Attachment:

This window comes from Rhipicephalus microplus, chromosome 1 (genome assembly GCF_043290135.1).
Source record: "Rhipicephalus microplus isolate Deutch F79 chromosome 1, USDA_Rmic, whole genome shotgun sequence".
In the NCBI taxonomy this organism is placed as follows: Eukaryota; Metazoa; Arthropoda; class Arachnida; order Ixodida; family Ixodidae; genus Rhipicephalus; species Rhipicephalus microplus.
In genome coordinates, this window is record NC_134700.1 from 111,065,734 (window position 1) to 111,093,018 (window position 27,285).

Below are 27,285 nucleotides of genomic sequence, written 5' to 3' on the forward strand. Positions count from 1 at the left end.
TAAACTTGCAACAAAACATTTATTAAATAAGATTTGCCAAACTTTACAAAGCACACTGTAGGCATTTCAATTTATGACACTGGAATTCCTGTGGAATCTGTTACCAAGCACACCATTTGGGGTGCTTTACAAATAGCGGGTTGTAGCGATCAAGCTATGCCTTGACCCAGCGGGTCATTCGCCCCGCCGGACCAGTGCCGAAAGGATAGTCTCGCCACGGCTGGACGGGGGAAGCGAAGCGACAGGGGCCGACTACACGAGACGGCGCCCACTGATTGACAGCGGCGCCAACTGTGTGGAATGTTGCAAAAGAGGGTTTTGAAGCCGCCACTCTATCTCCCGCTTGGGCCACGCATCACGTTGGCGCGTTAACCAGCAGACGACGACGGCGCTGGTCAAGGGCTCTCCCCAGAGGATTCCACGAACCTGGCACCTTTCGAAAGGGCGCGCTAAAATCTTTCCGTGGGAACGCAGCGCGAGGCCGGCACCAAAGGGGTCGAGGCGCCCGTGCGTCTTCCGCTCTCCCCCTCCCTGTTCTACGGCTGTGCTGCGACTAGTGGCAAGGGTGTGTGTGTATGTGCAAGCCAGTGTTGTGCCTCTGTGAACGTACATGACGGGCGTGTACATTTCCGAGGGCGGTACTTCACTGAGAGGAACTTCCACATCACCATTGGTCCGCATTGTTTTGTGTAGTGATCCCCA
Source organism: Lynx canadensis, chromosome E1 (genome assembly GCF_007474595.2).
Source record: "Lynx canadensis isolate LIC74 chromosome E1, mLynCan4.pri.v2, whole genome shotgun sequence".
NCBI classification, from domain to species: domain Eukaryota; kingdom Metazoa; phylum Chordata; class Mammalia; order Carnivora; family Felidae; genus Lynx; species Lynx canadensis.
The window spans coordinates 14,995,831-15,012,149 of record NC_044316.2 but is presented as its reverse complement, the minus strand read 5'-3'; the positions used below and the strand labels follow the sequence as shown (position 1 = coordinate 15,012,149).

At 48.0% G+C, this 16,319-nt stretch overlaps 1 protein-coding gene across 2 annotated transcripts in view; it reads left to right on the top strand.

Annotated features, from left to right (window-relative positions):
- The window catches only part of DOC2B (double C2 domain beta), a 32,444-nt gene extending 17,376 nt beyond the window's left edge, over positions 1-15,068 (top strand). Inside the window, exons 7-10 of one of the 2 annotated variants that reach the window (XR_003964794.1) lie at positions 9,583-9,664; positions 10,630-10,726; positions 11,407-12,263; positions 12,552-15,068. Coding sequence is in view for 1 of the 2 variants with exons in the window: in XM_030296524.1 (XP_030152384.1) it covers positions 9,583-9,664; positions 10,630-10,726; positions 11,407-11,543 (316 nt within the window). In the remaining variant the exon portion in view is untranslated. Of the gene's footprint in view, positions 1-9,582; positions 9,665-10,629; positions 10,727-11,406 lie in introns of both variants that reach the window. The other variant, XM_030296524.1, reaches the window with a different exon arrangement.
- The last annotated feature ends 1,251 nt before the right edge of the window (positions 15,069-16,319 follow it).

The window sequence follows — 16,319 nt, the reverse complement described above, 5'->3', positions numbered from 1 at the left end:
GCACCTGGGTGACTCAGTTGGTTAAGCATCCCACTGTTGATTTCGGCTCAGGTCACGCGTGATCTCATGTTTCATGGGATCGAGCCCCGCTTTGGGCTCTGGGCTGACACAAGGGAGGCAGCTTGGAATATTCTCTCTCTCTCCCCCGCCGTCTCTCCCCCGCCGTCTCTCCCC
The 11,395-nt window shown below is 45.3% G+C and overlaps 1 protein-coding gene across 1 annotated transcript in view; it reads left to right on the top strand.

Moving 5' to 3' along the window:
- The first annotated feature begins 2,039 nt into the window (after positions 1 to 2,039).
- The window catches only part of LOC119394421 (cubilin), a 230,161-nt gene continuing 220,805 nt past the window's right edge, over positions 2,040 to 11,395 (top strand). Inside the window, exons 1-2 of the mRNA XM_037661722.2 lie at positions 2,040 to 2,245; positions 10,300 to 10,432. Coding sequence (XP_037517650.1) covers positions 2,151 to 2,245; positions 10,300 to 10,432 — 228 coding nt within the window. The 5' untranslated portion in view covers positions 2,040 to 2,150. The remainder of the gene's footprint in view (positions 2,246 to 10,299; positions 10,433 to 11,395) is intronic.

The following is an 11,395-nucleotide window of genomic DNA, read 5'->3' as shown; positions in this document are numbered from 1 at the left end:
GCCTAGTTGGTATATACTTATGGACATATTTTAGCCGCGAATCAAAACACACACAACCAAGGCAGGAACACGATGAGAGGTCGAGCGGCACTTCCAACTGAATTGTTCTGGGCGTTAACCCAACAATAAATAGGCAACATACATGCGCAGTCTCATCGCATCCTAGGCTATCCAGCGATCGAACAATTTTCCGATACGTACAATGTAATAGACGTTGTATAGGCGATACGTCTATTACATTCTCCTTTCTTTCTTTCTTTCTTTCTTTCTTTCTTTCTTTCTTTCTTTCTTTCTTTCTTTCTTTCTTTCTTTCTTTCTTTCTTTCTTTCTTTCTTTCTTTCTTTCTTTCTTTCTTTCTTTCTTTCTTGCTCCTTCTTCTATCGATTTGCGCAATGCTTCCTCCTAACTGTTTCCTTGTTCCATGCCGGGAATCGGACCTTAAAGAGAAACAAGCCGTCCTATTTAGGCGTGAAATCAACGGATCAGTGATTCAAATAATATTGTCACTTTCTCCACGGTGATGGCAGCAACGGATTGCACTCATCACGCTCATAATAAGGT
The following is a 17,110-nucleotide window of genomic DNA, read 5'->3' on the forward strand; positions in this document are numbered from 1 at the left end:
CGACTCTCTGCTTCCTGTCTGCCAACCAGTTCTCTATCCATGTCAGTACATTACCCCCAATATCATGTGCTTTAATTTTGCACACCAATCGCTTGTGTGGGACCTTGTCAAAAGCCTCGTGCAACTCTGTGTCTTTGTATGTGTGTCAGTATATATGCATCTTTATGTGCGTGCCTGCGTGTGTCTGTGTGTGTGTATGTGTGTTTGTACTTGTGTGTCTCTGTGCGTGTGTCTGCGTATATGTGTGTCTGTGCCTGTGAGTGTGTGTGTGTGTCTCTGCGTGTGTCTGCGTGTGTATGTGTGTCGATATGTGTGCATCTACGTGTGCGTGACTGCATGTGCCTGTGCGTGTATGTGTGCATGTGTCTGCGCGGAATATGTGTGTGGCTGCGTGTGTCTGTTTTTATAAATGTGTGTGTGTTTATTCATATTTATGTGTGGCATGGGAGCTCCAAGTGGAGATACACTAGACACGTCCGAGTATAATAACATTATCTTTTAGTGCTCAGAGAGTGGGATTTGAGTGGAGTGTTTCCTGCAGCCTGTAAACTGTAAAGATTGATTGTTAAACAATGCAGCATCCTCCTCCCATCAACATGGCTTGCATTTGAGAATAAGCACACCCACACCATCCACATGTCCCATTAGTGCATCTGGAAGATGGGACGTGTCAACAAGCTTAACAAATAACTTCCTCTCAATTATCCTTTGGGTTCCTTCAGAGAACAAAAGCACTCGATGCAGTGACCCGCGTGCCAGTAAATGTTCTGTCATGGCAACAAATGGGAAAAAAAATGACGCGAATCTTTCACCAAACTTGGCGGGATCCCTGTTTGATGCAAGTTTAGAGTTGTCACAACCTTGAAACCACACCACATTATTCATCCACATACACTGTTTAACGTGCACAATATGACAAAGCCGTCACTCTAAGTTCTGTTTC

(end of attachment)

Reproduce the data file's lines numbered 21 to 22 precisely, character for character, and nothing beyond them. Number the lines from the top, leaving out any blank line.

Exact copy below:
The following is an 11,395-nucleotide window of genomic DNA, read 5'->3' as shown; positions in this document are numbered from 1 at the left end:
GCCTAGTTGGTATATACTTATGGACATATTTTAGCCGCGAATCAAAACACACACAACCAAGGCAGGAACACGATGAGAGGTCGAGCGGCACTTCCAACTGAATTGTTCTGGGCGTTAACCCAACAATAAATAGGCAACATACATGCGCAGTCTCATCGCATCCTAGGCTATCCAGCGATCGAACAATTTTCCGATACGTACAATGTAATAGACGTTGTATAGGCGATACGTCTATTACATTCTCCTTTCTTTCTTTCTTTCTTTCTTTCTTTCTTTCTTTCTTTCTTTCTTTCTTTCTTTCTTTCTTTCTTTCTTTCTTTCTTTCTTTCTTTCTTTCTTTCTTTCTTTCTTTCTTTCTTTCTTTCTTGCTCCTTCTTCTATCGATTTGCGCAATGCTTCCTCCTAACTGTTTCCTTGTTCCATGCCGGGAATCGGACCTTAAAGAGAAACAAGCCGTCCTATTTAGGCGTGAAATCAACGGATCAGTGATTCAAATAATATTGTCACTTTCTCCACGGTGATGGCAGCAACGGATTGCACTCATCACGCTCATAATAAGGT